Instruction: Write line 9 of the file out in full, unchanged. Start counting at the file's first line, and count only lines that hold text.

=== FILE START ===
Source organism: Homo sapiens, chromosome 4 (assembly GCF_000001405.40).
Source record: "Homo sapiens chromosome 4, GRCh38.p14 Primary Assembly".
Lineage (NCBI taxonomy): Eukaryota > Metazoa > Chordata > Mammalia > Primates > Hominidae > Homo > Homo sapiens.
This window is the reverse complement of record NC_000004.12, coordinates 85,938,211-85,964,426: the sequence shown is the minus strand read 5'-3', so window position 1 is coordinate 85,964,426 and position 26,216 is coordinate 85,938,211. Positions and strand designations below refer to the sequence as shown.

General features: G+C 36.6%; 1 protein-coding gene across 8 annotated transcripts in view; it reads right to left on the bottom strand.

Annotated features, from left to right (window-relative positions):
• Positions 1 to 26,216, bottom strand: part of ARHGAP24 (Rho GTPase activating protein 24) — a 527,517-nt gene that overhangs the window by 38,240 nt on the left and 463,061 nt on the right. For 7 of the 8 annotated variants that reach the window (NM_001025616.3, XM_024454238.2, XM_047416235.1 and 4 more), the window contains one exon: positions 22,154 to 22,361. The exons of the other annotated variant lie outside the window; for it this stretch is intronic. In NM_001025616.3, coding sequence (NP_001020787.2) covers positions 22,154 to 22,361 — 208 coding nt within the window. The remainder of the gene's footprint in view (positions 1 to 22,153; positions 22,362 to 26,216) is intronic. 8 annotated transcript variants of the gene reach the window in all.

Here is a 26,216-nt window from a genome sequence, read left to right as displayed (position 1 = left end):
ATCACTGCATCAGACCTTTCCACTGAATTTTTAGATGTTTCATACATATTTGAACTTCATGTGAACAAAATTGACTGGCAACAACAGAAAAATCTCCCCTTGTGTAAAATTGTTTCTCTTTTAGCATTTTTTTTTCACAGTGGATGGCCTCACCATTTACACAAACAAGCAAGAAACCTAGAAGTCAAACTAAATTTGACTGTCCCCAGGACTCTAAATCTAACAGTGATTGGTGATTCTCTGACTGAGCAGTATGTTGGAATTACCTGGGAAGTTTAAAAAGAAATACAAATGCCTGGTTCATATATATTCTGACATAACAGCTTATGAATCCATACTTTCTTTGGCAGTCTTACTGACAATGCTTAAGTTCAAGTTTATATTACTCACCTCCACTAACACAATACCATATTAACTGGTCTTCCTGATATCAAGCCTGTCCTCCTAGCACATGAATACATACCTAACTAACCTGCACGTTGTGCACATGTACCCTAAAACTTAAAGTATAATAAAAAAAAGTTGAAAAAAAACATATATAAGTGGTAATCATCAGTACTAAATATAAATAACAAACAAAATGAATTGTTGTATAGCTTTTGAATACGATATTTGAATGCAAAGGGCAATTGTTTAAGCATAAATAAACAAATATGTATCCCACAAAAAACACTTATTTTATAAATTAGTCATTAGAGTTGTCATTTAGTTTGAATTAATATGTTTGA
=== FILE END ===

ATCACTGCATCAGACCTTTCCACTGAATTTTTAGATGTTTCATACATATTTGAACTTCATGTGAACAAAATTGACTGGCAACAACAGAAAAATCTCCCCTTGTGTAAAATTGTTTCTCTTTTAGCATTTTTTTTTCACAGTGGATGGCCTCACCATTTACACAAACAAGCAAGAAACCTAGAAGTCAAACTAAATTTGACTGTCCCCAGGACTCTAAATCTAACAGTGATTGGTGATTCTCTGACTGAGCAGTATGTTGGAATTACCTGGGAAGTTTAAAAAGAAATACAAATGCCTGGTTCATATATATTCTGACATAACAGCTTATGAATCCATACTTTCTTTGGCAGTCTTACTGACAATGCTTAAGTTCAAGTTTATATTACTCACCTCCACTAACACAATACCATATTAACTGGTCTTCCTGATATCAAGCCTGTCCTCCTAGCACATGAATACATACCTAACTAACCTGCACGTTGTGCACATGTACCCTAAAACTTAAAGTATAATAAAAAAAAGTTGAAAAAAAACATATATAAGTGGTAATCATCAGTACTAAATATAAATAACAAACAAAATGAATTGTTGTATAGCTTTTGAATACGATATTTGAATGCAAAGGGCAATTGTTTAAGCATAAATAAACAAATATGTATCCCACAAAAAACACTTATTTTATAAATTAGTCATTAGAGTTGTCATTTAGTTTGAATTAATATGTTTGA